From perception to ingestion; the role of sensory properties in energy selection, eating behaviour and food intake

From perception to ingestion; the role of sensory properties in energy selection, eating... The sensory properties of foods and beverages play an important role in shaping our eating behaviours and the dietary patterns that influence health and well-being. Sensory evaluation has traditionally focused on quantifying sensations and relating these to food preferences. However, these perceptual signals are also influential in guiding energy intake beyond their role in preferences. Food odours, tastes and textures influence portion selection, oral-processing behaviours and the post-ingestive experience of satiety, and collectively inform the food intake patterns that underpin the diet. In addition to rating perceptual responses to foods, we are interested in exploring how eating behaviour and energy intake changes in response to the sensory properties experienced during the meal. Our studies have explored how a food’s texture can be used to moderate eating rate (g/min) and meal size, and in both children and adults, and we have shown associations between faster eating rates, energy intake and body composition in children. By profiling the eating rates of a wide range of foods we have demonstrated how food texture can be used to slow food intake, and moderate energy consumption within a meal. Sensory cues can also be used to conceal underlying differences in energy density and our research has explored the impact of covert energy density manipulations in sensory and volume matched foods. Through this we have demonstrated that modifications to the energy density of the food have negligible impact on later energy intake when the sensory appeal is maintained. This creates an opportunity to use sensory properties to conceal energy density changes and use food textures to guide eating behaviours to support a satisfying product experience for fewer calories. Understanding how sensory properties influence both perception and ingestion can inform the development of successful behavioural and dietary strategies for better management of chronic conditions such as obesity and type-2 diabetes. http://www.deepdyve.com/assets/images/DeepDyve-Logo-lg.png Food Quality and Preference Elsevier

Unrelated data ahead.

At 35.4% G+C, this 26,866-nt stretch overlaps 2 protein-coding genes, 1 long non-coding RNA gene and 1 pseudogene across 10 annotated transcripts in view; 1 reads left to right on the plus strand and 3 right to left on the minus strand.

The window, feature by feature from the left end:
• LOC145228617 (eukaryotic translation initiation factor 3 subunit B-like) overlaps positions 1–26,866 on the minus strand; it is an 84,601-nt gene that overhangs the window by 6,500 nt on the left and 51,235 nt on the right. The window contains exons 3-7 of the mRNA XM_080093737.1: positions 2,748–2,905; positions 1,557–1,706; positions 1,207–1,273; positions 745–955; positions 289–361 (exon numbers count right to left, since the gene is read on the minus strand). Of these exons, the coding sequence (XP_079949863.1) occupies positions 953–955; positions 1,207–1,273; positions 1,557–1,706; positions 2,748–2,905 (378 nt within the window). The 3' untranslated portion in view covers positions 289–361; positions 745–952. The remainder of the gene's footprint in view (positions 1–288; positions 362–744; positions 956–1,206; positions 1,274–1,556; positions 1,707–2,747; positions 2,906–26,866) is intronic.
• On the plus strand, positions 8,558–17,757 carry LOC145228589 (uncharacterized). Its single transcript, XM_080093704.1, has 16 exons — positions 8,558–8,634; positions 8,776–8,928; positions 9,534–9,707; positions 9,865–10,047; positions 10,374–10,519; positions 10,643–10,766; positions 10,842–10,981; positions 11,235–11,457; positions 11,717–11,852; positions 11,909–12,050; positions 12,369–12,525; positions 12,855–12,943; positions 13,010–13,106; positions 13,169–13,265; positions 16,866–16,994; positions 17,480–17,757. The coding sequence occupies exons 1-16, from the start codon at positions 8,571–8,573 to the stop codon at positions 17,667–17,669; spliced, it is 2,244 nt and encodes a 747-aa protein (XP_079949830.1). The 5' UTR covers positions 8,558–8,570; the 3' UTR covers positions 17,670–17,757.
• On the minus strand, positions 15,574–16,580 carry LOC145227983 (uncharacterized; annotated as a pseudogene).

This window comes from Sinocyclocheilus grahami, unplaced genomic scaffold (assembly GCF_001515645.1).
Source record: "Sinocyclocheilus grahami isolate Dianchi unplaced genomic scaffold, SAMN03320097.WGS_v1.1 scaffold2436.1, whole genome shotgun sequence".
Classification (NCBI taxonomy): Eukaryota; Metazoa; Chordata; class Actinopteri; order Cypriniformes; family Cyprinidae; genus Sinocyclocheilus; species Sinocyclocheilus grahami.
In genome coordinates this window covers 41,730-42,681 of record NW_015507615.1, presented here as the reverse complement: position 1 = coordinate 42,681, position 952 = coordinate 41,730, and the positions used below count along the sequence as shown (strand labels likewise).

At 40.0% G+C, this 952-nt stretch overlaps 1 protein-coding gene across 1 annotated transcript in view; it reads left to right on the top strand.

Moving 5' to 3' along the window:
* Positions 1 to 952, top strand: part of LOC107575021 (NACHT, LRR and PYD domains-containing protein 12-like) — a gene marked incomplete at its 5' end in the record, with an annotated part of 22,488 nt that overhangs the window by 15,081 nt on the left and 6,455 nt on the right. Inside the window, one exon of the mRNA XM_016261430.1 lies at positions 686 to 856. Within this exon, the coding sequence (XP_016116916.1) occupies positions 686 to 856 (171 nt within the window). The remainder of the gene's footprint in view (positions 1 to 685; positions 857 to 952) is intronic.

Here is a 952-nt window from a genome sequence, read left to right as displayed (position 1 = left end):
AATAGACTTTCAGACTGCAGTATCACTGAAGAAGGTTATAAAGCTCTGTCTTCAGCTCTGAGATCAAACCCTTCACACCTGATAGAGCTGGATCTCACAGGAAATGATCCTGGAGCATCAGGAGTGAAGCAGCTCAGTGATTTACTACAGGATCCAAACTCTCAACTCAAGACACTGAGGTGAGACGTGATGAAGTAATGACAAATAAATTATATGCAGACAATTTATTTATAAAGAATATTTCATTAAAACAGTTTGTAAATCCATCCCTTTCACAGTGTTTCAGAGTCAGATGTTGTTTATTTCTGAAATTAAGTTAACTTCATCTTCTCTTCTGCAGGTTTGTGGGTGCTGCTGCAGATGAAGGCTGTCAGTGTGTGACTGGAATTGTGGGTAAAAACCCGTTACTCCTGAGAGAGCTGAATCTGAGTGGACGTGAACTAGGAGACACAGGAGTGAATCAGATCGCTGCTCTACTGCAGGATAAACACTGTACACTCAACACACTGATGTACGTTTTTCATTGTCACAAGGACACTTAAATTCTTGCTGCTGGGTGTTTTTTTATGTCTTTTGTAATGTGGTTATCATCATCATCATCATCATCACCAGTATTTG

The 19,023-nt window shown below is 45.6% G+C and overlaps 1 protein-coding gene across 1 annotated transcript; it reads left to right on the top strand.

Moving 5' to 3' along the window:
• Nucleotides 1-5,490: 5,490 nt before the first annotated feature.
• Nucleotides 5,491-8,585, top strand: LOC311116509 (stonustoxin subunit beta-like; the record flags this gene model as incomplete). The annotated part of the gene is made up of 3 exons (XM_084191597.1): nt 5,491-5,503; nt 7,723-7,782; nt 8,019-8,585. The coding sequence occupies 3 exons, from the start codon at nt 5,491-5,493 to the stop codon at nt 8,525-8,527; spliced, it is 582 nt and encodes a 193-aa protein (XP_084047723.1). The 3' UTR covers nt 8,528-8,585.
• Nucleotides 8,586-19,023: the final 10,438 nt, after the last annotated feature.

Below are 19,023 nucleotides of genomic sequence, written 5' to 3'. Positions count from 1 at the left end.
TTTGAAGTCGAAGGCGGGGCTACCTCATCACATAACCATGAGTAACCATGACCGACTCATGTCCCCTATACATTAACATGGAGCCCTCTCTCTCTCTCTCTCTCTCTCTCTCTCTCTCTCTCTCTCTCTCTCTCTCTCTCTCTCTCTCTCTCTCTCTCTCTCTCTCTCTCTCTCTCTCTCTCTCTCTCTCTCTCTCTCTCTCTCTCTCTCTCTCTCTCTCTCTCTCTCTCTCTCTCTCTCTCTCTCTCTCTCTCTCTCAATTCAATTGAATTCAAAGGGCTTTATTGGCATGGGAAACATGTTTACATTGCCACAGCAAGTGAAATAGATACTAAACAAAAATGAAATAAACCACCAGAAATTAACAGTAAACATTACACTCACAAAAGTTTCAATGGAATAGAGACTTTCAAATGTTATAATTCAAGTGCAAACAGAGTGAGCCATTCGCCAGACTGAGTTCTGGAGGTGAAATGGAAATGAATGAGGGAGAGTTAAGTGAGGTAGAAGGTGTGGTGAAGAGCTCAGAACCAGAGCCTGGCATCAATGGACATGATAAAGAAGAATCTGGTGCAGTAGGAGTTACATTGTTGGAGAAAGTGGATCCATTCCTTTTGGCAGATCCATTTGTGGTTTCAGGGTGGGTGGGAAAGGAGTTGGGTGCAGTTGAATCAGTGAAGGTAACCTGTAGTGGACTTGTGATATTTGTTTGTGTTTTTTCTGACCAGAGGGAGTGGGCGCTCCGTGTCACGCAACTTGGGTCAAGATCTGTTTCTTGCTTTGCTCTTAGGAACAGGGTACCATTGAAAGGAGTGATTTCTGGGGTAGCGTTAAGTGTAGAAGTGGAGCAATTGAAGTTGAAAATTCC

From perception to ingestion; the role of sensory properties in energy selection, eating behaviour and food intake

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Publisher
Elsevier
Copyright
Copyright © 2018 Elsevier Ltd
ISSN
0950-3293
D.O.I.
10.1016/j.foodqual.2018.01.010
Publisher site
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Abstract

The sensory properties of foods and beverages play an important role in shaping our eating behaviours and the dietary patterns that influence health and well-being. Sensory evaluation has traditionally focused on quantifying sensations and relating these to food preferences. However, these perceptual signals are also influential in guiding energy intake beyond their role in preferences. Food odours, tastes and textures influence portion selection, oral-processing behaviours and the post-ingestive experience of satiety, and collectively inform the food intake patterns that underpin the diet. In addition to rating perceptual responses to foods, we are interested in exploring how eating behaviour and energy intake changes in response to the sensory properties experienced during the meal. Our studies have explored how a food’s texture can be used to moderate eating rate (g/min) and meal size, and in both children and adults, and we have shown associations between faster eating rates, energy intake and body composition in children. By profiling the eating rates of a wide range of foods we have demonstrated how food texture can be used to slow food intake, and moderate energy consumption within a meal. Sensory cues can also be used to conceal underlying differences in energy density and our research has explored the impact of covert energy density manipulations in sensory and volume matched foods. Through this we have demonstrated that modifications to the energy density of the food have negligible impact on later energy intake when the sensory appeal is maintained. This creates an opportunity to use sensory properties to conceal energy density changes and use food textures to guide eating behaviours to support a satisfying product experience for fewer calories. Understanding how sensory properties influence both perception and ingestion can inform the development of successful behavioural and dietary strategies for better management of chronic conditions such as obesity and type-2 diabetes.

Journal

Food Quality and PreferenceElsevier

Published: Jun 1, 2018

References

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